Hippophae rhamnoides: alias Sea buck thorn from: ιπποφαές from ιππος = horse + φαές = light ”The shining Horses”). (ραμνοειδες – ramnoeides = berry).
The fruit that grows from sea buckthorn plants provide (per 100 grams) 600 mg of vitamin C, 180 mg of vitamin E, 80 mcg of folic acid, 35 mg of carotenoids (beta carotene, lycopene, etc.), 6 – 11% omega fatty acids, and up to 1% of flavonoids. What does all that mean from a beauty perspective? Wrinkle and hyperpigmentation reduction, protection against photoaging, collagen stimulation and more. Apparently, palmitoleic acid, an ingredient in the oils from the fruits’ seeds, nourishes skin with antioxidants. Sea buckthorn oil may also protect you from UV rays and serve as an emollient. Finally, the fruit may benefit your hair; hippophae is Greek for “shiny horse,” which refers to the shiny coats of the horses that ate sea buckthorns.The effects of both sea buckthorn oral supplements and topical oil application on skin aging, the plant works as a skin hydrator, an anti-wrinkle serum, and as a collagen promoter.
It Contains 192 vitamins and are all absorbable by the body.
Alexander the Great (Αλεξανδρος αλεξω + ανηρ-ανδρος = protector from man), fed it to his soldiers and horses to increase their strength and endurance, and makes their coats shine.
The Warriors also ate this plant bright orange berries to give themselves strength for battle and used them to treat their wounds which gave them greater endurance and faster recovery times than their enemies.Researchers rediscovered “rare” natural skin moisturizers that literally stops the body dries out … from the inside … and melts away the visible signs of aging by … increasing the production of collagen, which is found precisely in Masticha from Chios (www .euphoriatric.com) In antiquity large consumption had an orange fruit, the Buckthorn.
It Contains 192 vitamins and are all absorbable by the body.
In his campaigns, Alexander the Great remarked, that the sick and injured horses were cured by eating the leaves and fruit of the plant and began to polish their hair, from this observation was the name of the (horse – faos = horse that shines) .So they started using it and his soldiers with him to be stronger in the campaigns. There are also reports that he used in his campaigns and Genghis Khan.
Hippophaes mentioned by Theophrastus, a student of Aristotle – Aristotelis (=who ever finishes excellent its objectives). FROM: αριστο(Aristophanes, Aristarhos etc..) + τελω (= top notch, excellent + mastering), but mainly by Dioscorides of Anazarbus, father of pharmacology.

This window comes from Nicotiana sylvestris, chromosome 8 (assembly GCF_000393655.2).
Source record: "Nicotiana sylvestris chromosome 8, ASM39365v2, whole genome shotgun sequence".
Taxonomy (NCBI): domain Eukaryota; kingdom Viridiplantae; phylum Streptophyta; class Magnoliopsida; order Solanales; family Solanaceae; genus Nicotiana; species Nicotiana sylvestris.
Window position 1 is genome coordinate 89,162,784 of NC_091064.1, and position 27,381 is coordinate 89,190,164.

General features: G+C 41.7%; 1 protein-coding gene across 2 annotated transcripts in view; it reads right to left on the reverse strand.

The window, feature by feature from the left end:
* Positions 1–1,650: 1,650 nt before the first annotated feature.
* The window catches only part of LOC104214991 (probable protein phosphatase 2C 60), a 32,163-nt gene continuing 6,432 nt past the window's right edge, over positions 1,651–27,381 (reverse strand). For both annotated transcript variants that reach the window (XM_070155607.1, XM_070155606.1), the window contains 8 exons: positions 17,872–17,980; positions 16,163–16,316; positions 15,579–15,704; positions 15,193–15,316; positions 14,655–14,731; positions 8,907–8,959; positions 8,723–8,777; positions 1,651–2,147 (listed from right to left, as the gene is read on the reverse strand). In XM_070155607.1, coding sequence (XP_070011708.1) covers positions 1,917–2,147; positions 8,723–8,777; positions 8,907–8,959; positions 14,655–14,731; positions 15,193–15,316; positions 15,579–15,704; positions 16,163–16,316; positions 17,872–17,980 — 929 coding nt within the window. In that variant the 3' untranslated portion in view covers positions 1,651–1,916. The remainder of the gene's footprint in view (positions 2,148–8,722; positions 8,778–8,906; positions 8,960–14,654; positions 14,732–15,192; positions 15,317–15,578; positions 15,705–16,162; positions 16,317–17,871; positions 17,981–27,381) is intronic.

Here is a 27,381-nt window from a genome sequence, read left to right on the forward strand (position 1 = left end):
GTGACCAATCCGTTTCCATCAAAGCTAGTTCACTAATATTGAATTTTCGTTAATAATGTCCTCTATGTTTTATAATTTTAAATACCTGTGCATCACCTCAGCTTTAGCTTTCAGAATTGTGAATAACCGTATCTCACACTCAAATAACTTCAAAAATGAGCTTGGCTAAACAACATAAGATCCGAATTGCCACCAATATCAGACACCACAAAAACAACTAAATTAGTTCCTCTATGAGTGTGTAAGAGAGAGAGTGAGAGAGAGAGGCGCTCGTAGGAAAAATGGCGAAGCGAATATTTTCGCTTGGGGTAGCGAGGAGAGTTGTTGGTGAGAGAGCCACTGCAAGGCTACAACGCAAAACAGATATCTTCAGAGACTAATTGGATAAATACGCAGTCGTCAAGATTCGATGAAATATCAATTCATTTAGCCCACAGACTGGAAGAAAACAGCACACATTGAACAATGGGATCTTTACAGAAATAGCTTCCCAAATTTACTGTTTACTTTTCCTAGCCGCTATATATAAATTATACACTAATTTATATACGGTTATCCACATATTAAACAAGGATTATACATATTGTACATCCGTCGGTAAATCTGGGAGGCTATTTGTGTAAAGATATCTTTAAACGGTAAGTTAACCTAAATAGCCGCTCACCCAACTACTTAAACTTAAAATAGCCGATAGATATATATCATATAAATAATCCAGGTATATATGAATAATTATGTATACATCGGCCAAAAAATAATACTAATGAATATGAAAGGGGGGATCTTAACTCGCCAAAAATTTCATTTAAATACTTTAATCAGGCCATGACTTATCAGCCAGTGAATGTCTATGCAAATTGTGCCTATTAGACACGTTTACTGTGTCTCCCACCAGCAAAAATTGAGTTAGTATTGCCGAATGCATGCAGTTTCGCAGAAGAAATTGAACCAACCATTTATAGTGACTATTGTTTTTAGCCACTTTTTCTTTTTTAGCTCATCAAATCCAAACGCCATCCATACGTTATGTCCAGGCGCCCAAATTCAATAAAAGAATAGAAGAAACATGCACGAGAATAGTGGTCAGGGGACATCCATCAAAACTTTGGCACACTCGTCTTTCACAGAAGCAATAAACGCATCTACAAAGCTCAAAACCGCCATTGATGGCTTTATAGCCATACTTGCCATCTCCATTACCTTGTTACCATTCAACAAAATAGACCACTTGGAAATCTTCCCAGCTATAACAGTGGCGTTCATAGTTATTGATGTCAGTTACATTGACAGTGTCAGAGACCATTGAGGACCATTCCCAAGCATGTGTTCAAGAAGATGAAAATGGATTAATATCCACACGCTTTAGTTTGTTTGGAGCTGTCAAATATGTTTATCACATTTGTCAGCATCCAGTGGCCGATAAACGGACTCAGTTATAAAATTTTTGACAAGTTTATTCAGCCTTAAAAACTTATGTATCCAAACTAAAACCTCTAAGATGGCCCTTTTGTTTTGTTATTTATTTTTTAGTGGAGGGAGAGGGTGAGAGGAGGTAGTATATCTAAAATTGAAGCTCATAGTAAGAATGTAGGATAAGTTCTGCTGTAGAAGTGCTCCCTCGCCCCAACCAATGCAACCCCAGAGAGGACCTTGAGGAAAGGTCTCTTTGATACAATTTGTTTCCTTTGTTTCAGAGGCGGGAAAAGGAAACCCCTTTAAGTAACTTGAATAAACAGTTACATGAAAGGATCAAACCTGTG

References to Buckthorn exist in Tibetan and Chinese medicine. Since 1929, when it was first performed biochemical analysis of the plant’s fruit, knowledge about the medicinal properties of the plant are increasing. Plus there documented knowledge (Germany, Russia, Canada, China, Finland, England, Sweden, etc.) for the sea buckthorn and are dedicated for this five conferences.
The plant oil produced from fruits by the method of expression, without chemical or other additives.
* The condition of hair, skin and nails
* Skin’s ability to retain moisture
* Rest rants youthful elasticity and fullness to aging skin cells and membranes
* Relief of symptoms of menopause
* Omega 7 is the only one that repairs damaged mucosa:
Eyes, nose, throat, lung, genitourinary tract, and many other parts of the body.
Free radicals … oxidative stress caused by waste products produced by the body.
All of these have a harmful, aging effect on the body … especially on the skin. But hold tight because you’re about to discover the most amazing antidote which has remained a secret for centuries, but now causing excitement among anti-aging scientists worldwide. And it is only now – centuries later – that researchers begin to fully understand the rejuvenating properties of seabuckthorn. Research has shown that it allows the protein (important for vegetarians and vegans), plus 100 of nutrients, including trace elements of iron, copper, manganese and selenium. For example, its golden-orange berries provide one of the richest sources of vitamins and nutrients, including vitamins C and E, beta-carotene, lycopene, and zeaxanthin. . . all of which have been shown in recent research that protects against chronic diseases like cancer and heart disease.
Cold Pressed Oil from the seeds of the plant are also filled with fatty acids oleic acid, linoleic acid and alpha-linolenic acid, which has been shown to help reduce wrinkles and maintain skin moisture, helps to make it feel softer and smoother …
These essential fatty acids that not only are important building blocks that promotes healthy skin, hair and nails, but they are also known to promote skin healing and relieve a variety of skin conditions such as eczema.
* In addition, they also accelerate the healing of wounds and burns.
In one study, sea buckthorn seed oil used successfully in the treatment of atopic (allergic) dermatitis, and promote the regeneration of damaged tissue (Dermatology 1995; 48 (3): 30-33).
The ingredients of the oil also has the ability to protect the skin against damage from harmful ultraviolet (UV) radiation from the sun.